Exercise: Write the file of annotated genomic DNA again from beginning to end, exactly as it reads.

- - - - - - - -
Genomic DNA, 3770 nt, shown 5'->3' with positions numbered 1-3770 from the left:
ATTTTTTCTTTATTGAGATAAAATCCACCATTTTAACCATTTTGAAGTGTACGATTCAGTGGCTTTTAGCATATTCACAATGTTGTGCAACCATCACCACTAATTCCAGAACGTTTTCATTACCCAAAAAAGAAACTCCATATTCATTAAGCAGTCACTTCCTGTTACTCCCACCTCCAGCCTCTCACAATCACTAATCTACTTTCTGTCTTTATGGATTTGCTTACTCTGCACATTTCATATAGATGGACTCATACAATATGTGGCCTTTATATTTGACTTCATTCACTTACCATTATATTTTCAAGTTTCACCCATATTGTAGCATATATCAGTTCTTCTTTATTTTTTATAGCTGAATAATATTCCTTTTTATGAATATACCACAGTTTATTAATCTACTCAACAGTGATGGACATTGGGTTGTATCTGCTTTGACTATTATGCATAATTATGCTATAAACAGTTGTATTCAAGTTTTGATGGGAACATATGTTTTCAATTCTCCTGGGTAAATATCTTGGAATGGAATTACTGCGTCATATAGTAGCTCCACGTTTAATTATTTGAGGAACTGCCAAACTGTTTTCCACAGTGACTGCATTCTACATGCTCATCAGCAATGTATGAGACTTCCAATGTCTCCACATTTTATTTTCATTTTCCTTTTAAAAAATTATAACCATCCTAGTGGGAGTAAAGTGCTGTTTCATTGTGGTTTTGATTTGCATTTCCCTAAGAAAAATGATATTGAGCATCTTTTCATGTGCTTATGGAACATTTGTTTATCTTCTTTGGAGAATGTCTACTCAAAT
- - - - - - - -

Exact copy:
Genomic DNA, 3770 nt, shown 5'->3' with positions numbered 1-3770 from the left:
ATTTTTTCTTTATTGAGATAAAATCCACCATTTTAACCATTTTGAAGTGTACGATTCAGTGGCTTTTAGCATATTCACAATGTTGTGCAACCATCACCACTAATTCCAGAACGTTTTCATTACCCAAAAAAGAAACTCCATATTCATTAAGCAGTCACTTCCTGTTACTCCCACCTCCAGCCTCTCACAATCACTAATCTACTTTCTGTCTTTATGGATTTGCTTACTCTGCACATTTCATATAGATGGACTCATACAATATGTGGCCTTTATATTTGACTTCATTCACTTACCATTATATTTTCAAGTTTCACCCATATTGTAGCATATATCAGTTCTTCTTTATTTTTTATAGCTGAATAATATTCCTTTTTATGAATATACCACAGTTTATTAATCTACTCAACAGTGATGGACATTGGGTTGTATCTGCTTTGACTATTATGCATAATTATGCTATAAACAGTTGTATTCAAGTTTTGATGGGAACATATGTTTTCAATTCTCCTGGGTAAATATCTTGGAATGGAATTACTGCGTCATATAGTAGCTCCACGTTTAATTATTTGAGGAACTGCCAAACTGTTTTCCACAGTGACTGCATTCTACATGCTCATCAGCAATGTATGAGACTTCCAATGTCTCCACATTTTATTTTCATTTTCCTTTTAAAAAATTATAACCATCCTAGTGGGAGTAAAGTGCTGTTTCATTGTGGTTTTGATTTGCATTTCCCTAAGAAAAATGATATTGAGCATCTTTTCATGTGCTTATGGAACATTTGTTTATCTTCTTTGGAGAATGTCTACTCAAAT